SIAM Journal on Applied Mathematics
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Two processes are incorporated into a new model for transmissible prion diseases. These are general incidence for the lengthening process of infectious polymers attaching to and converting noninfectious monomers, and the joining of two polymers to form one longer polymer. The model gives rise to a system of three ordinary differential equations, which is shown to exhibit threshold behavior dependent on the value of the parameter combination giving the basic reproduction number R0. For R00 >1, the system is locally asymptotic to a positive disease equilibrium. The effect of both general incidence and joining is to decrease the equilibrium value of infectious polymers and to increase the equilibrium value of normal monomers. Since the onset of disease symptoms appears to be related to the number of infectious polymers, both processes may significantly inhibit the course of the disease. With general incidence, the equilibrium distribution of polymer lengths is obtained and shows a sharp decrease in comparison to the distribution resulting from mass action incidence. Qualitative global results on the disease free and disease equilibria are proved analytically. Numerical simulations using parameter values from experiments on mice (reported in the literature) provide quantitative demonstration of the effects of these two processes.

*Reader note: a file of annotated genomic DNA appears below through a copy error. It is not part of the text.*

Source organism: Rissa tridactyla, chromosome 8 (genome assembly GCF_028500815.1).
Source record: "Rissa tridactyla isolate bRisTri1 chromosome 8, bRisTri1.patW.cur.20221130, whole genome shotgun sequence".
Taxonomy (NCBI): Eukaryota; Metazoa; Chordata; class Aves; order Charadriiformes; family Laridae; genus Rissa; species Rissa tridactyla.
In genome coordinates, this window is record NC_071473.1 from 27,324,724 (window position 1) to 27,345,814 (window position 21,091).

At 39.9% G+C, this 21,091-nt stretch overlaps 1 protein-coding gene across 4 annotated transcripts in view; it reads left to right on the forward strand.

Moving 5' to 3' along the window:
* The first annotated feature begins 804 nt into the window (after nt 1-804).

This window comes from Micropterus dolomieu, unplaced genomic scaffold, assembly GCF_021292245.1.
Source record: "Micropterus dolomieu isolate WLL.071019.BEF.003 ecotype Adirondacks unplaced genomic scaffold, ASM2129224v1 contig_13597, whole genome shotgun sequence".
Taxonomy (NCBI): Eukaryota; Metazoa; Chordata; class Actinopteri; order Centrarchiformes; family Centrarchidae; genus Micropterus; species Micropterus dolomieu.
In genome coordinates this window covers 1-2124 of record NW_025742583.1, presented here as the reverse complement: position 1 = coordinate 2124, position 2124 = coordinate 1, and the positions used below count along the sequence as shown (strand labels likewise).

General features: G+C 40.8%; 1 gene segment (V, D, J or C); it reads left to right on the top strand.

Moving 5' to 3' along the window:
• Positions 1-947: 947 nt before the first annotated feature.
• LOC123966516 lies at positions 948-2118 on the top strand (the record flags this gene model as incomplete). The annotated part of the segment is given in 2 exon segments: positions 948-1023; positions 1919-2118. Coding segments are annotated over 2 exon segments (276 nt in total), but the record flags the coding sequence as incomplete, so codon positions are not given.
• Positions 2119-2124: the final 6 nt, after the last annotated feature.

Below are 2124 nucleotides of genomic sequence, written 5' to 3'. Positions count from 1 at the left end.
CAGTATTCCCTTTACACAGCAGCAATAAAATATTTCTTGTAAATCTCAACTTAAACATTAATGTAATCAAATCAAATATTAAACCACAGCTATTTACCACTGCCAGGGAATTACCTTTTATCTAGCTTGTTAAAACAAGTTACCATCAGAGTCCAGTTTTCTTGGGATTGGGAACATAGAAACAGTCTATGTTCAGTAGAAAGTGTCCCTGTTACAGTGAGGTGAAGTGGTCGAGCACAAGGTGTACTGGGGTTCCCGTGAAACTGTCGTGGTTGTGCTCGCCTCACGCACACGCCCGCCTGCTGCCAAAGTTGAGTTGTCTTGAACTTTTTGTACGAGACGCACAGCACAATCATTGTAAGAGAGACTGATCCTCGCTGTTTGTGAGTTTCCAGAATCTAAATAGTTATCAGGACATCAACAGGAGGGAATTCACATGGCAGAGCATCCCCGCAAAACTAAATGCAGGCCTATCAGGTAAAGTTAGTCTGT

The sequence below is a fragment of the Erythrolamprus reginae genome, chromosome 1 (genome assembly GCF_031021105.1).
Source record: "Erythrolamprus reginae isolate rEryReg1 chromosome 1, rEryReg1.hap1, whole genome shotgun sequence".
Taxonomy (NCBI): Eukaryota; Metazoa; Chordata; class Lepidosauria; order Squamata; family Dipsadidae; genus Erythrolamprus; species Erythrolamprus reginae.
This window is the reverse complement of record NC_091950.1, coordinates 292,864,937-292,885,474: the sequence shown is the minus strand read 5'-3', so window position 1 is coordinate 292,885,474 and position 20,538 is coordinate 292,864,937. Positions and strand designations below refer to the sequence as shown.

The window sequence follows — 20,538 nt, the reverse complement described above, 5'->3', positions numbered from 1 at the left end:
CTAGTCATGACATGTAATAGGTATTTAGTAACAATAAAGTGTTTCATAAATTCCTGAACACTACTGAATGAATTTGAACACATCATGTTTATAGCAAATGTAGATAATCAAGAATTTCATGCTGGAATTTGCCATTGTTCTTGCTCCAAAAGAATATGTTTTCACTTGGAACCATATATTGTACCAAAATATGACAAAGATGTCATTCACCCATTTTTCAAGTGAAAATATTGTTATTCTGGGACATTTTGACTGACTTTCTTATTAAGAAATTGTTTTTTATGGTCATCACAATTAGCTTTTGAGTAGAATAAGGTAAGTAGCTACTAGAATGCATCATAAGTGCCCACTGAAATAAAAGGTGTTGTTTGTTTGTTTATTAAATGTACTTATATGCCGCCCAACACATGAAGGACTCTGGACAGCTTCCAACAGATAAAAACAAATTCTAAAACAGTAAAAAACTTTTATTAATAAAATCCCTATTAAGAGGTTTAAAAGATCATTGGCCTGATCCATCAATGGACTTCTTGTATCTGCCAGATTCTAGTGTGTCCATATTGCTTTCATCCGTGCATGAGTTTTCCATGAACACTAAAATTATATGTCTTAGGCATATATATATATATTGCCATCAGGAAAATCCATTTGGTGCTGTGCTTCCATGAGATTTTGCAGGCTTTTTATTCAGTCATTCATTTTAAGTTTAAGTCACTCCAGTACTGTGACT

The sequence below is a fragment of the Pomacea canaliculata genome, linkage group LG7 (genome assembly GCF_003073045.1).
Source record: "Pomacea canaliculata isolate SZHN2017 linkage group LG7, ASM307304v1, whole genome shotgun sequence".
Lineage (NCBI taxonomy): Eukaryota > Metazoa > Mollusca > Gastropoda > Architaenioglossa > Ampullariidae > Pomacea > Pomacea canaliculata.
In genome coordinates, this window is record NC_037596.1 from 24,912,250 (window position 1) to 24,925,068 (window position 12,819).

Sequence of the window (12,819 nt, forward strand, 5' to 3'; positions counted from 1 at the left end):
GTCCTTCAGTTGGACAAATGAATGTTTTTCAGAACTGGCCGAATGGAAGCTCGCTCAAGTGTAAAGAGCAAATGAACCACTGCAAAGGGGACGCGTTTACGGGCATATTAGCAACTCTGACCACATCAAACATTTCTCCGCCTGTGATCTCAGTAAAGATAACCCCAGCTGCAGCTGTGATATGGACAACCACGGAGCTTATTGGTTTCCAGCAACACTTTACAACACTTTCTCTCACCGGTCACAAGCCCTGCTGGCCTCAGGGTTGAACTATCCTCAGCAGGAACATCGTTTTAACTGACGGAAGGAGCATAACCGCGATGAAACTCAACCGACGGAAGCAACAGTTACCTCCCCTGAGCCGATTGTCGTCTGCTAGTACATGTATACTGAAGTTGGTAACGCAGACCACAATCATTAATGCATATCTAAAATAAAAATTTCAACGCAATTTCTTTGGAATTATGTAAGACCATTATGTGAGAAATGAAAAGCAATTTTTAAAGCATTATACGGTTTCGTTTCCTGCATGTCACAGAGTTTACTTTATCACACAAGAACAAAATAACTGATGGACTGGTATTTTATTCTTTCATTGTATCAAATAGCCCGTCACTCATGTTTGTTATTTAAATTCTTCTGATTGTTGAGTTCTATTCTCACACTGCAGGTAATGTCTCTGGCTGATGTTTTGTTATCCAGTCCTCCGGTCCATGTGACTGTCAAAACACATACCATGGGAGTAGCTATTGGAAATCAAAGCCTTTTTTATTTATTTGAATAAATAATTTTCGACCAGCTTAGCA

Greer, M.L., van den Driessche, P., Wang, L., Webb, G.F., 2007, Effects of General Incidence and Polymer Joining on Nucleated Polymerization in a Model of Prion Proliferation, SIAM Journal on Applied Mathematics, 68, 154-170. https://doi.org/10.1137/06066076X
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